The Demise of User Research?
“In a few short years, user research will no longer exist!”
I declared boldly — if, in retrospect, a bit riskily — during my job interview for Salesforce last year. Despite my prediction (or maybe because of it?), Salesforce hired me to lead user research for Salesforce’s CoreUX team. My blunt statement was not, of course, a repudiation of user research; I believe that user research is essential for any company to create great experiences for its customers and users. User research, is however, at a transitional moment, as fellow user researchers at other companies have also noted. While the user research discipline has always jockeyed for legitimacy in work cultures dominated by engineering and, more recently, by design, I think it’s currently encountering three transformative challenges.
(1) Knowing what people are doing: The rise of instrumentation
For decades, the only way that we could know what people were doing with our websites and software was to ask them or to observe them. We asked them to perform tasks in usability studies, and we observed them in their natural habitats. These days, we have more valid and reliable ways to know what people (and large numbers - “n’s” - of those people) are doing with our products. In large companies, people who use telemetry, log files, A/B testing to measure and interpret people’s product use have supplanted user researchers as the sole source of truth about how people use products. Seasoned user researchers know that analysis of large data sets of product usage data explains “what” people are doing (e.g., abandoning electronic shopping carts with items in them), but not “why” they are doing it. But, too often, user researchers stand by quietly while our stakeholders and internal customers learn to rely solely on dashboards and metrics, the kind of analysis that is typically provided by people other than user researchers.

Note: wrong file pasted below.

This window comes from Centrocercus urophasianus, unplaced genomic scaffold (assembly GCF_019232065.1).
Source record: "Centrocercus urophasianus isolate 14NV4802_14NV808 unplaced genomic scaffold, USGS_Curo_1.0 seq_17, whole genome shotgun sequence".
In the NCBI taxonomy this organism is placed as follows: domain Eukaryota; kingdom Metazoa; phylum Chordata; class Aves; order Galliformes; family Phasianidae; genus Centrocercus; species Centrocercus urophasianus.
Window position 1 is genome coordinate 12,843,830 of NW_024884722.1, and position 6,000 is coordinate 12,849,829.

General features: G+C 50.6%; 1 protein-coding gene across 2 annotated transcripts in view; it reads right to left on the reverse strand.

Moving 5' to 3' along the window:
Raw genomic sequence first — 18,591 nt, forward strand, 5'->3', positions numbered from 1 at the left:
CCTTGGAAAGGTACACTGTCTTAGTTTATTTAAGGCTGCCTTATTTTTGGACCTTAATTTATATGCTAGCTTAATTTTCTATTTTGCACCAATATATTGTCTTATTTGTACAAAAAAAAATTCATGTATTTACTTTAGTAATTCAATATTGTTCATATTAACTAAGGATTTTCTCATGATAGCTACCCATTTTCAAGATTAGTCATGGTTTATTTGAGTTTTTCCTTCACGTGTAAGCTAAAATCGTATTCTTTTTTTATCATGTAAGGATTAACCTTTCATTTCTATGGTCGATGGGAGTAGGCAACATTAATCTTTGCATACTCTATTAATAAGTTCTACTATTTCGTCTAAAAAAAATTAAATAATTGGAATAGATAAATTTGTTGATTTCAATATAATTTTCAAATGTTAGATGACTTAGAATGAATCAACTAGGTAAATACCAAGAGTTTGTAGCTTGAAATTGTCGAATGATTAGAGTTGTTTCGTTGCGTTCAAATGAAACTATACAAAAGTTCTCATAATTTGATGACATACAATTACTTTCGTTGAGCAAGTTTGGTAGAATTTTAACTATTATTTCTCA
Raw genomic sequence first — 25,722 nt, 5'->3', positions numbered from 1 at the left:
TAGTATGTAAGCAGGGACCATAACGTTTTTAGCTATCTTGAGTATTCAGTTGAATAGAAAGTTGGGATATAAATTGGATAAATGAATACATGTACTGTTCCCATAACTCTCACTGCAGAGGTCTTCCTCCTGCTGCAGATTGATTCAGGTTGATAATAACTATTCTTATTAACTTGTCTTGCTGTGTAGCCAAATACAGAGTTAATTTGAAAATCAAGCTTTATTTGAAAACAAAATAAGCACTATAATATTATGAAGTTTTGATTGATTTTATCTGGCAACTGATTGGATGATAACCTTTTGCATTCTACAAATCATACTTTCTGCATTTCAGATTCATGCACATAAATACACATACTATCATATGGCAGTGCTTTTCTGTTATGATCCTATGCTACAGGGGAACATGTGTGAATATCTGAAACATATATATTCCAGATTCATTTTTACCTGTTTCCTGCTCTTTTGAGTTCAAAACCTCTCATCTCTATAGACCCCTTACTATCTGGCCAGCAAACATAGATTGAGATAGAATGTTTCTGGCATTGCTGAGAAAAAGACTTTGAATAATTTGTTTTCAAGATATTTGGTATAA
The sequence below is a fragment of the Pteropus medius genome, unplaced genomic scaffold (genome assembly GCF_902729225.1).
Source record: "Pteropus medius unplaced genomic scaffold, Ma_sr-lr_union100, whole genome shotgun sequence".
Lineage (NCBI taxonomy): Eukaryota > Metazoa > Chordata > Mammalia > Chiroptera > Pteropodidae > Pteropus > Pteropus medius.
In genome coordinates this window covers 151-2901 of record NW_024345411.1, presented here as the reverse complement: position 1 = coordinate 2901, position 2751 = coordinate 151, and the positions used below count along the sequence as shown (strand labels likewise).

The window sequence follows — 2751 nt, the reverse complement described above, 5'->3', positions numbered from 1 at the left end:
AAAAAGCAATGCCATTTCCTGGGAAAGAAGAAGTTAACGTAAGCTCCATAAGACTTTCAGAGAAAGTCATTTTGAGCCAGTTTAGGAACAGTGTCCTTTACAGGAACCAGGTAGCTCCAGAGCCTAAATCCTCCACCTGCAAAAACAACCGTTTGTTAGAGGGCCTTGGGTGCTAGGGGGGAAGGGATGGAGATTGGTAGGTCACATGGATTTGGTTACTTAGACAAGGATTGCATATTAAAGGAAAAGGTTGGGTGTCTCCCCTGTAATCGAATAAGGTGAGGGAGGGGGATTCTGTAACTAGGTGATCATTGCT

(2) We all know our users: Democratization of access to users
For years, user researchers’ job descriptions were replete with phrases like “advocate for and represent the user.” The implication was that if it were not for user researchers’ tireless advocacy, developers and designers would create what they thought best with little awareness of users’ needs. Flash forward to the present, when people in non-research disciplines regularly speak for the user, and sometimes even to the user directly through research tools like UserZoom, UserTesting.com, or Validately (all of which have business models that capitalize on the assumptions that people conducting research have minimal user research training). And the connection to the user is great. Who wouldn’t want to work in an environment in which colleagues feel connected to users’ needs? However, when designers, product managers, developers, QA, support agents and what often feels like everyone in one’s company including the people in the payroll department claim to know users’ needs, it’s hard for user researchers to claim that they have a monopoly on knowing the user.
(3) No Time in the Sprint: Agile Development